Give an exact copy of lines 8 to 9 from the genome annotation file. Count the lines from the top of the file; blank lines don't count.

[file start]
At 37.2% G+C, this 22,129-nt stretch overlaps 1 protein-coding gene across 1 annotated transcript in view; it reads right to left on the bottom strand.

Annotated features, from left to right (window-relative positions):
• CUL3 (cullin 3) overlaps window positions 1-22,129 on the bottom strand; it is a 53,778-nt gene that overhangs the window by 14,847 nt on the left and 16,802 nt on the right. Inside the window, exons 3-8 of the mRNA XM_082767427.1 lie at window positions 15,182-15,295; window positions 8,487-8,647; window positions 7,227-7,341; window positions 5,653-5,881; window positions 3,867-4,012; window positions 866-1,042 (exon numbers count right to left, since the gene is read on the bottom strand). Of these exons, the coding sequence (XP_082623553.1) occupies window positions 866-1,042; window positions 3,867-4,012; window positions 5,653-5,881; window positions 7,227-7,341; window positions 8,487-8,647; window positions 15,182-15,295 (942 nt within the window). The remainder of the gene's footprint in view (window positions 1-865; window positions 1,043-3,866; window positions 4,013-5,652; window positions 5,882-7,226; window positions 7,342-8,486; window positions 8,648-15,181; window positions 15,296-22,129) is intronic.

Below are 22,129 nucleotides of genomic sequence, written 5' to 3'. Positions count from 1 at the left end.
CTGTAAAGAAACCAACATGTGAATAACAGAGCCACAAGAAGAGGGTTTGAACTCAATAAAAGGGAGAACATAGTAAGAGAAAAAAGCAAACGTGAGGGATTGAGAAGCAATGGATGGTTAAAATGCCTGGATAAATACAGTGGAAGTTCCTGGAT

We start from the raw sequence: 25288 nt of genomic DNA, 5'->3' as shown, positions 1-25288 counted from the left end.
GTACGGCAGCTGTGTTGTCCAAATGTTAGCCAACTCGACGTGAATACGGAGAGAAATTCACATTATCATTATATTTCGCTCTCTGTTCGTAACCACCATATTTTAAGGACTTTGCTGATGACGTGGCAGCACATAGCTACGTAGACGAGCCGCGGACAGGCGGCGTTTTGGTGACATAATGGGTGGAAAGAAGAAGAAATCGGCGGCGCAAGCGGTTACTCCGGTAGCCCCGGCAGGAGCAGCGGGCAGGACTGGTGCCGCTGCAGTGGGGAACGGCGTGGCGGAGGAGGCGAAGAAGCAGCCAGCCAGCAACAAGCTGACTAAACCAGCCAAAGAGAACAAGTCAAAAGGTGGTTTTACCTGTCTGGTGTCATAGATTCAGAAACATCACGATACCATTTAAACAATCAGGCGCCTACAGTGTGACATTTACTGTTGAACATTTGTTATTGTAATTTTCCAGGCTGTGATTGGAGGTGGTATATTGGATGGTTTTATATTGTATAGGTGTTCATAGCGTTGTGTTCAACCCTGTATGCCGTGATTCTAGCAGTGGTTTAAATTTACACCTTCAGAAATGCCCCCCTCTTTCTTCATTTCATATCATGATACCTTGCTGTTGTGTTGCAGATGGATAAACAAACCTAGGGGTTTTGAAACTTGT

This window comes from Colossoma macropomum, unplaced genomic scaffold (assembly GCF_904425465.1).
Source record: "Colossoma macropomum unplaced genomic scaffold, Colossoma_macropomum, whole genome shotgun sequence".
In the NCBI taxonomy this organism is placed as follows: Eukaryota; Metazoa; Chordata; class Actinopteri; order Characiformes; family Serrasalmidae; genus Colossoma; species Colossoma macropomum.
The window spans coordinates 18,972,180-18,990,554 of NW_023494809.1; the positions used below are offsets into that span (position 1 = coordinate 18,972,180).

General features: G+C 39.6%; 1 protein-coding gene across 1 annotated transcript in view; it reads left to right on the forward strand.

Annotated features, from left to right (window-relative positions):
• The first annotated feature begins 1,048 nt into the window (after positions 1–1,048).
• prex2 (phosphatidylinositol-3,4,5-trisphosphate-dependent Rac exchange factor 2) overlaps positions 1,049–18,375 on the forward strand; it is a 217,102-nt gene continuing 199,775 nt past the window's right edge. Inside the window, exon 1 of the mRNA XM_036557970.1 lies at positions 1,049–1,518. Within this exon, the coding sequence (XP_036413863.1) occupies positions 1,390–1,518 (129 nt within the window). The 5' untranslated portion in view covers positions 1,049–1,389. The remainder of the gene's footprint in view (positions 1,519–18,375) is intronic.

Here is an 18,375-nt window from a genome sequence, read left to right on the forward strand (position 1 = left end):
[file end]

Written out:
This window comes from Colossoma macropomum, unplaced genomic scaffold (assembly GCF_904425465.1).
Source record: "Colossoma macropomum unplaced genomic scaffold, Colossoma_macropomum, whole genome shotgun sequence".